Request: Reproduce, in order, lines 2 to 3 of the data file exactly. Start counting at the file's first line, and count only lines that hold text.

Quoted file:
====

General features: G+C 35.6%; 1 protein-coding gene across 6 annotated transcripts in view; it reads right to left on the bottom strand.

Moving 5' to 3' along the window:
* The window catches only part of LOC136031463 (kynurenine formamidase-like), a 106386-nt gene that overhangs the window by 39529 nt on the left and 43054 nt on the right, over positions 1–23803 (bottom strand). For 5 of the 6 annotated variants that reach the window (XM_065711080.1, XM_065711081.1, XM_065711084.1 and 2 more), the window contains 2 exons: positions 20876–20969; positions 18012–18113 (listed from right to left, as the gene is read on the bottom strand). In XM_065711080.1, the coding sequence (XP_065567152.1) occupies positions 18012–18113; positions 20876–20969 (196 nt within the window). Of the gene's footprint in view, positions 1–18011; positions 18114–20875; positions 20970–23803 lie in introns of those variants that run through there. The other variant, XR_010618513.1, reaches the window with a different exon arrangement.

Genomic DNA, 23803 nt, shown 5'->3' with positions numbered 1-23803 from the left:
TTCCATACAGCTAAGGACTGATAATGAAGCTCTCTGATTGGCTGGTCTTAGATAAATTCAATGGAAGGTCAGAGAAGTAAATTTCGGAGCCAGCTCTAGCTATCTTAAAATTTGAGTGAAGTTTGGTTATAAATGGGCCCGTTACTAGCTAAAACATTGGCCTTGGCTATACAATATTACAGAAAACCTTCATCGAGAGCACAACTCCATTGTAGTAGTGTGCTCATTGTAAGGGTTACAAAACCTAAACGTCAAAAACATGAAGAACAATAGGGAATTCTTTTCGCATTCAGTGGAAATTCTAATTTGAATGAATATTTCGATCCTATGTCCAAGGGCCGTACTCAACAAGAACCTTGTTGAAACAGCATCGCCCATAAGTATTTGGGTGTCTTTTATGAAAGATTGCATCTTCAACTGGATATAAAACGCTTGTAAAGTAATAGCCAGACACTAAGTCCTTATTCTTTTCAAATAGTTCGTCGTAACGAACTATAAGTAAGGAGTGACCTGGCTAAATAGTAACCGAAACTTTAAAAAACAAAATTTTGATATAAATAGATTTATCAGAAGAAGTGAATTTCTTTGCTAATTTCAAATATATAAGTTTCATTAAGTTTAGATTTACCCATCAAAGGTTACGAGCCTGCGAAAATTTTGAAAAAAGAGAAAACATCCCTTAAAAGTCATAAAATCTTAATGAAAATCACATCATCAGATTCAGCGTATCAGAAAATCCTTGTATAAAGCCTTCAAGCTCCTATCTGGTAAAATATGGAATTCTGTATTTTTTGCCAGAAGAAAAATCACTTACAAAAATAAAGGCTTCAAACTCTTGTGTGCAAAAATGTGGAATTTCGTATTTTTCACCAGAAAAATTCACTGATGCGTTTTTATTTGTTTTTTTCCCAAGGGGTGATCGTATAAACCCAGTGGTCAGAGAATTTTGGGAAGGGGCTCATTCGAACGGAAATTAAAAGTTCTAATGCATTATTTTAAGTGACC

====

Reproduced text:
Moving 5' to 3' along the window:
* The window catches only part of LOC136031463 (kynurenine formamidase-like), a 106386-nt gene that overhangs the window by 39529 nt on the left and 43054 nt on the right, over positions 1–23803 (bottom strand). For 5 of the 6 annotated variants that reach the window (XM_065711080.1, XM_065711081.1, XM_065711084.1 and 2 more), the window contains 2 exons: positions 20876–20969; positions 18012–18113 (listed from right to left, as the gene is read on the bottom strand). In XM_065711080.1, the coding sequence (XP_065567152.1) occupies positions 18012–18113; positions 20876–20969 (196 nt within the window). Of the gene's footprint in view, positions 1–18011; positions 18114–20875; positions 20970–23803 lie in introns of those variants that run through there. The other variant, XR_010618513.1, reaches the window with a different exon arrangement.